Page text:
Easter 2022 • April 17, 2022 at St. Luke’s

The Resurrection of Jesus Christ from the dead is the central element of our faith; believing that Jesus rose from the dead on the third day after his death on the Cross gives meaning and authority to everything else we believe. In fact, if Jesus did not rise from the dead, then our whole Christian faith completely collapses.
And our belief in the resurrection of Jesus from the dead is a truly radical belief. As with so much of our faith, it’s easy to kind of take it and how incredible it is for granted because we are so used to hearing about it. But this goes beyond even being raised from the dead, as with the miracles that Jesus performed in which he raised Lazarus and others from the dead. Lazarus and the others, of course, were raised to essentially resume their regular life here on earth. In other words, they were still subject to death even after Jesus had raised them – they were going to die again – because they had not yet been raised to eternal life. Jesus’ resurrection from the dead instead marks a completely new beginning: his human body is no longer subject to death and is no longer subject to the physical laws that govern our universe. He cannot die again, nor can he suffer physical pain. As we will hear in subsequent readings from Scripture in the coming weeks, Jesus can still eat and drink, but he is also able to pass through walls and doors. He can instantly appear wherever and whenever he chooses; physical distance makes no difference for the Risen Lord.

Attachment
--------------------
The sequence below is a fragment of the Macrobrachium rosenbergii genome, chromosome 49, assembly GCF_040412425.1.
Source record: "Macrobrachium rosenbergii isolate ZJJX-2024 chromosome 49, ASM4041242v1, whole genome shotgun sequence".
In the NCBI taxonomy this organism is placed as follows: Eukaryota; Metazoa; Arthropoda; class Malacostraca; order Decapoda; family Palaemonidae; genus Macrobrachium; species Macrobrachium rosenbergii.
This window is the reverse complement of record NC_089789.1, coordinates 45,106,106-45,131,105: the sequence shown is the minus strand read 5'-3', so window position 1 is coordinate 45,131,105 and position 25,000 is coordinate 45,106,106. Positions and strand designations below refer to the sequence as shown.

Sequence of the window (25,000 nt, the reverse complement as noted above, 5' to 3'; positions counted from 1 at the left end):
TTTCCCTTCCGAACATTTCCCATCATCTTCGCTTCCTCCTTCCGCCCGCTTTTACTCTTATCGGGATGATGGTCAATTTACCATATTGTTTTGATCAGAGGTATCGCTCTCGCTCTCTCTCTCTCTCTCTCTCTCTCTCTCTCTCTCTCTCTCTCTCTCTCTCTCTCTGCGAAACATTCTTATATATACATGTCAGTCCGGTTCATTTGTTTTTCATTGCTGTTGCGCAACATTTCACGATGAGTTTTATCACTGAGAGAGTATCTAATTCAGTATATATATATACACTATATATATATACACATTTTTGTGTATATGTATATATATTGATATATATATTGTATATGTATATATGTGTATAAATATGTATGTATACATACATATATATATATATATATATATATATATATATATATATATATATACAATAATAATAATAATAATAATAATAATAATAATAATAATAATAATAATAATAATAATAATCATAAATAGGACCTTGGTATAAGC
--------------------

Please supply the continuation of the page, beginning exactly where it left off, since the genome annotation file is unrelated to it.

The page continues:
And the accounts in Scripture of Jesus’ resurrection make clear that he has truly risen from the dead. When Peter and John entered the tomb, they saw that Jesus’ burial cloths were still there. The Jewish authorities tried to discredit the story that Jesus had risen from the dead by claiming that his disciples had instead stolen his body. However, the tomb had been guarded by Roman soldiers, and had anyone been able to get past them, they would not have taken the time to laboriously unwrap the cloths from off Jesus’ body and leave them behind. Some biblical scholars have suggested that the burial cloths that John and Peter would have seen would have essentially still taken the shape of Jesus’ body – think of a mummy but with no body, just the cloths – because the materials which had been used to wrap Jesus’ body would have formed a sticky substance that would have adhered to his body and then become rigid. So imagine going into the tomb yourself and seeing the burial cloths lying where Jesus’ body had been laid, still taking the shape of his body, but no body inside! As the readings tell us, Peter and John were “amazed”.
Before he died, Jesus had already told his disciples that he was going to be killed and then rise from the dead on the third day. However, Scripture also relates that they did not understand what he meant by this: this was a concept beyond what they could imagine. And so, when Peter saw the empty tomb with the burial cloths still lying there, he was “amazed”, but he did not yet believe in the resurrection – it was not until he personally encountered the risen Christ that he would come to believe.